Word of the Day: Phlegmatic
Phlegmatic (adjective) fleg-MAT-ik
Definition from Dictionary.com
“She said ‘Good morning, Miss,’ in her usual phlegmatic and brief manner; and taking up another ring and more tape, went on with her sewing.” — Charlotte Brontë, Jane Eyre, 1847
“You are aware of the finality of fate, and tend to have a phlegmatic and sometimes unhappy compromise with your life, even when you long for a definitive resolution.” — Molly Shea,The New York Post, 31 Aug. 2016
Did You Know?
According to the ancient Greeks, human personalities were controlled by four bodily fluids or semifluids called humors: blood, black bile, yellow bile, and phlegm. Each humor was associated with one of the four basic elements: air, earth, fire, and water. Phlegm was paired with water—the cold, moist element—and it was believed to impart the cool, calm, unemotional personality we now call the “phlegmatic type.” That’s a bit odd, given that the term derives from the Greek phlegma, which literally means “flame,” perhaps a reflection of the inflammation that colds and flus often bring.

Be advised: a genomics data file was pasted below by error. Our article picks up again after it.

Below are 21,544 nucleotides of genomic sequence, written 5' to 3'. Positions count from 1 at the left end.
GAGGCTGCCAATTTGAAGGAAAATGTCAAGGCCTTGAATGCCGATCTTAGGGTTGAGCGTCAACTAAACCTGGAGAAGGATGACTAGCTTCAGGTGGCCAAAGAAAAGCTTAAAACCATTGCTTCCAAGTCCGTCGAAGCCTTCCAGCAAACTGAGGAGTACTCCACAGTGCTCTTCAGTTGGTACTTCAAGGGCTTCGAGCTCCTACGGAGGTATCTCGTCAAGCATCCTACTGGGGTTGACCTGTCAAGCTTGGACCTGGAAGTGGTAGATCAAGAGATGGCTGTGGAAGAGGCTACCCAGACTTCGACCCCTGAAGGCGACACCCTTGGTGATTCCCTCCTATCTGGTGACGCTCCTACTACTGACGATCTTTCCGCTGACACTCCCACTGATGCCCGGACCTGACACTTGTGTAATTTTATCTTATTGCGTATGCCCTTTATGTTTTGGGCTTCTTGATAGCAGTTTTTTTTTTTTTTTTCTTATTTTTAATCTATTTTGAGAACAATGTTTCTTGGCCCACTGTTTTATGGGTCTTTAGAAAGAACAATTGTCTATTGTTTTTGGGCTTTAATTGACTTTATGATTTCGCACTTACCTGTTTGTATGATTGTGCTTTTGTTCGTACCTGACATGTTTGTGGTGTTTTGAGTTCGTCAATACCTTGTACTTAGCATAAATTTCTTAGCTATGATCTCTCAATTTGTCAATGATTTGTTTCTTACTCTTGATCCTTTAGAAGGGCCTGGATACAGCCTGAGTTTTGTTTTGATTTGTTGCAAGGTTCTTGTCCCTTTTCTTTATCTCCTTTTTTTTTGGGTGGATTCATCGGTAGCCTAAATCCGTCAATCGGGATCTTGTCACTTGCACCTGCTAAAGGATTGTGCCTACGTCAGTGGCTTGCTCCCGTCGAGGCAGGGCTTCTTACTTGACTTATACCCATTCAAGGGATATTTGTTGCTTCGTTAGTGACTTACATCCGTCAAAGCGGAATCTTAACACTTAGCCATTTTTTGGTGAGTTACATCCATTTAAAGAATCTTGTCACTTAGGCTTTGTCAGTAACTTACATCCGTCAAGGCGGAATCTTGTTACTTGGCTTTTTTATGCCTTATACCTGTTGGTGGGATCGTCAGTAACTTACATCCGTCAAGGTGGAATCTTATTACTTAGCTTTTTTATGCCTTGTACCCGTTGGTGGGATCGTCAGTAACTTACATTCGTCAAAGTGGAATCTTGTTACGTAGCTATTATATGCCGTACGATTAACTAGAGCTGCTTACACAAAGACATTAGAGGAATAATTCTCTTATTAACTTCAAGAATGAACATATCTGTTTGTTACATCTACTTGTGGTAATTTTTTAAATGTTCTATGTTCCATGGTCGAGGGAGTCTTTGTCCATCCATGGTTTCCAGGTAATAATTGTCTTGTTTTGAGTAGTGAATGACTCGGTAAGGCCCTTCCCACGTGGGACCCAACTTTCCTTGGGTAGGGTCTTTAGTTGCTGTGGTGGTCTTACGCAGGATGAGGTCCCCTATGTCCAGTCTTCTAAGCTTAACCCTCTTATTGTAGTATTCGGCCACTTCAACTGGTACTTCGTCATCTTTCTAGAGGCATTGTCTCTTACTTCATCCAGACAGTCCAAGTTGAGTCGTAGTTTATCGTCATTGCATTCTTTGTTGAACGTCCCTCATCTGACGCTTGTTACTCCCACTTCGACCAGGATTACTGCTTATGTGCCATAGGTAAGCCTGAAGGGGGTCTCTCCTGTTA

Okay, I admit it. I had trouble with this one. The definition as listed in Merriam-Webster didn’t do much in allowing me to understand the meaning of the word. I had to go to Dictionary.com to understand it. I’ve included its definition in this post.
Now that I have a better understanding, I wanted to know more. Therefore, I looked up synonyms for the word. They include 1. stoical, cool, cold, uninterested, dull, torpid. 2. cool, collected, unruffled, placid, quiet.
To be honest, I would probably use one of the synonyms before using the actual word Phlegmatic. Check out this the blog article http://temperaments-carrie.blogspot.com/2010/09/meet-polly-phlegmatic-part-1.html if you would like to know more. I found it an interesting read.
What do you think? Please share your comments. I enjoy reading them.
Brought to you by Merrian-Webster, Word of the Day.